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Denis Papin

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Denis Papin
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factoids
Denis Papin FRS (22 August 1647 – 26 August 1713) was a French physicist, mathematician and inventor, best known for his pioneering invention of the steam digester, the forerunner of the pressure cooker and of the steam engine.BOOK, Hindle, Brooke, Lubar, Steven, Engines of Change: The American Industrial Revolution 1790-1860, 1986, Smithsonian Institution Press, Washington, DC and London, 0-87474-540-3, BOOK,weblink Acta Eruditorum, 1689, Leipzig, 96,

Life in France

Born in Chitenay (Loir-et-Cher, Centre-Val de Loire Région), Papin attended a Jesuit school there, and from 1661 attended University at Angers, from which he graduated with a medical degree in 1669. In 1673, while working with Christiaan Huygens and Gottfried Leibniz in Paris, he became interested in using a vacuum to generate motive power.

First visit to London

Papin first visited London in 1675, and worked with Robert Boyle from 1676 to 1679, publishing an account of his work in Continuation of New Experiments (1680).Anita McConnell, 'Papin, Denis (1647–1712?)', Oxford Dictionary of National Biography, Oxford University Press, 2004, accessed 29 April 2006] During this period, Papin invented the steam digester, a type of pressure cooker with a safety valve. He first addressed the Royal Society in 1679 on the subject of his digester, and remained mostly in London until about 1687, when he left to take up an academic post in Germany.{{Gallery|align=center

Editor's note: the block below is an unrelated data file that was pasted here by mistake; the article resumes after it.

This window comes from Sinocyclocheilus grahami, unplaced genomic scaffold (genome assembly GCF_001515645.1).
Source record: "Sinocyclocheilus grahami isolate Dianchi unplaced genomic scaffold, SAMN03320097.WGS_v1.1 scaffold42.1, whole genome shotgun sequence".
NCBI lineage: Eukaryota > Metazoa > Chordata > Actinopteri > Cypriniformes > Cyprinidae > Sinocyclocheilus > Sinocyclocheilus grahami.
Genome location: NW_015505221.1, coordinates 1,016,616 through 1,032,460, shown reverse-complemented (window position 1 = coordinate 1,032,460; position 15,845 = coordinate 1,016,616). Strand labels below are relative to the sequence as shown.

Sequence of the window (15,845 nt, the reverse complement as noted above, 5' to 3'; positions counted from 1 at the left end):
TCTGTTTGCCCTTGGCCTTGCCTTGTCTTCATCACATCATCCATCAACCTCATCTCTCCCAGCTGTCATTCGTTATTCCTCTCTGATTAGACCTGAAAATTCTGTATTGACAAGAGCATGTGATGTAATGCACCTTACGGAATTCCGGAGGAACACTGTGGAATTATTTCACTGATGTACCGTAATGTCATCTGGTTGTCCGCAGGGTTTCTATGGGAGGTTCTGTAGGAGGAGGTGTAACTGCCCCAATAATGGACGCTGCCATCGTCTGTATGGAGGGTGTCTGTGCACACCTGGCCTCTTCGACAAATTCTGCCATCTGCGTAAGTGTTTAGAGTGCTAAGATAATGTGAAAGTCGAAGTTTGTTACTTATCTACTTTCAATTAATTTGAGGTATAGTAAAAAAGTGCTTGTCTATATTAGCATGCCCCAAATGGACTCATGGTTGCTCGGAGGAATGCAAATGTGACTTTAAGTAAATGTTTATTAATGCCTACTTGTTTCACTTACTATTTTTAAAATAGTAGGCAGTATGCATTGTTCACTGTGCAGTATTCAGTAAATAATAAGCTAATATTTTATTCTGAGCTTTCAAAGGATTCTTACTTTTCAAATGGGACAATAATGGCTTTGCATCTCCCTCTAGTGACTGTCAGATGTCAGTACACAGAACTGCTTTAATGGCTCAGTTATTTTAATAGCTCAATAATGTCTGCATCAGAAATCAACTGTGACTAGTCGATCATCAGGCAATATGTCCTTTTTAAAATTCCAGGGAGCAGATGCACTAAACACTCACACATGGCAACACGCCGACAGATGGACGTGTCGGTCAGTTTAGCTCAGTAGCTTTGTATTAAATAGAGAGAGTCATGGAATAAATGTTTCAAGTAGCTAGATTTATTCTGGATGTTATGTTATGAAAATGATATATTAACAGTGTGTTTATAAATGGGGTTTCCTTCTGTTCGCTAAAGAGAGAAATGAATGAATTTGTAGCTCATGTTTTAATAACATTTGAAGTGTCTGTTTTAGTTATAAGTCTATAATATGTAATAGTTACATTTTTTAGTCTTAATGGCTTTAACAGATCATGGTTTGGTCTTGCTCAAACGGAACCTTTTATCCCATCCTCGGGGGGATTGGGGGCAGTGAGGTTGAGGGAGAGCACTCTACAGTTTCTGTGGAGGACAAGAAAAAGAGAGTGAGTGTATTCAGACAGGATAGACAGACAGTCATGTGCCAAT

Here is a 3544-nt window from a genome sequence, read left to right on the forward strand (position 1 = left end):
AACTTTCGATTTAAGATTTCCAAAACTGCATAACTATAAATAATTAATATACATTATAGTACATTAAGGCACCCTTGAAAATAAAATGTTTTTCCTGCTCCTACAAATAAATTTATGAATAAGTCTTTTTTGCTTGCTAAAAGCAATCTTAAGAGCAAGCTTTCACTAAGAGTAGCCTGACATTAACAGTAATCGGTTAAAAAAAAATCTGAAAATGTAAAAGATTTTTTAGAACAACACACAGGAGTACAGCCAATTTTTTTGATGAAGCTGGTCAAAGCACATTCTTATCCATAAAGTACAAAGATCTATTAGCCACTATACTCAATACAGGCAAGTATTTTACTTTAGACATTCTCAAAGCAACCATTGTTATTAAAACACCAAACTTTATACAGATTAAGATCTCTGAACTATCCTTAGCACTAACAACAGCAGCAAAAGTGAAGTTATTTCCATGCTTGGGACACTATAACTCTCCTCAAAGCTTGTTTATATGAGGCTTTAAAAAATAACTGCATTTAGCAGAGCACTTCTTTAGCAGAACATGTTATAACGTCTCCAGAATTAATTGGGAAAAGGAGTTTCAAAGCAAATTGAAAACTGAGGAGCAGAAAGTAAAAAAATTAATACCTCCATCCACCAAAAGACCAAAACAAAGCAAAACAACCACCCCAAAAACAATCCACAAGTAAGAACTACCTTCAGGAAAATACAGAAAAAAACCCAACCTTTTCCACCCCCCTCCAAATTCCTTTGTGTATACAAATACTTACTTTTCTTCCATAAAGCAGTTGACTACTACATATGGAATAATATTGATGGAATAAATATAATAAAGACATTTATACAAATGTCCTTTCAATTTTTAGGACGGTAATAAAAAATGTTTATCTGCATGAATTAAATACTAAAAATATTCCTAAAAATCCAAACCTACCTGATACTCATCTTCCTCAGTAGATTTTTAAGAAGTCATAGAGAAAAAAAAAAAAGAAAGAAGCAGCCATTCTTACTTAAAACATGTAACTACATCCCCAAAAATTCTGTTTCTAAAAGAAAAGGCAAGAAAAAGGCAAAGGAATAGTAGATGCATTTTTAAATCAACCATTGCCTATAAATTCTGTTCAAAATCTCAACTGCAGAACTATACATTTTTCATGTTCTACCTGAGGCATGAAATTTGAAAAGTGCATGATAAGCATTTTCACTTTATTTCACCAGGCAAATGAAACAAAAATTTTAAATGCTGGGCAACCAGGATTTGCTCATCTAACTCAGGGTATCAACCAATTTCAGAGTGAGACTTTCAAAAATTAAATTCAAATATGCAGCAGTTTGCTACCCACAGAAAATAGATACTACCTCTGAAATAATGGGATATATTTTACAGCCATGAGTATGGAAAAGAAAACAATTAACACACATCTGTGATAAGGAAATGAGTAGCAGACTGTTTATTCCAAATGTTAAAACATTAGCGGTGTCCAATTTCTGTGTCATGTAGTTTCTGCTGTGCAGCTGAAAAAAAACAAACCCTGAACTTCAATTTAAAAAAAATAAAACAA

Denis Papin's steam digester (1679)A "Papin" cooking pot, late 18th century}}

Germany

missing image!
- Papinengine.jpg -
upThe first piston steam engine, 1690
File:Acta Eruditorum - II fisica, 1689 – BEIC 13398218.jpg|thumb|Illustratiom from Descriptio torcularis published in Acta EruditorumActa EruditorumFile:Acta Eruditorum - X fisica, 1690 – BEIC 13400291.jpg|thumb|Illustratiom from Nova methodus ad vires motrices published in Acta EruditorumActa EruditorumAs a Huguenot, Papin found himself greatly affected by the increasing restrictions placed on Protestants by Louis XIV of France and by the King's ultimate revocation of the Edict of Nantes in 1685. In Germany he was able to live with fellow Huguenot exiles from France.In 1689, Papin suggested that a force pump or bellows could maintain the pressure and fresh air inside a diving bell. (Engineer John Smeaton utilised this design in 1789.BOOK, Robert Davis (inventor), Davis, RH, Deep Diving and Submarine Operations, 1955, 6th, Siebe Gorman, Siebe Gorman & Company Ltd, Tolworth, Surbiton, Surrey, 693, JOURNAL, Acott, C., A brief history of diving and decompression illness., South Pacific Underwater Medicine Society Journal, 29, 2, 1999, 0813-1988, 16986801,weblink 17 March 2009, )While in Marburg in 1690, having observed the mechanical power of atmospheric pressure on his 'digester', Papin built a model of a piston steam engine, the first of its kind.Papin continued to work on steam engines for the next fifteen years. In 1695 he moved from Marburg to Kassel. In 1705 he developed a second steam engine with the help of Gottfried Leibniz, based on an invention by Thomas Savery, but this used steam pressure rather than atmospheric pressure. Details of the engine were published in 1707.During his stay in Kassel in Hesse, in 1704, he constructed a ship powered by his steam engine, mechanically linked to paddles. This made him the first to construct a steam-powered boat (or vehicle of any kind). Later, at the iron foundry in Veckerhagen (now Reinhardshagen), he cast the world's first steam cylinder.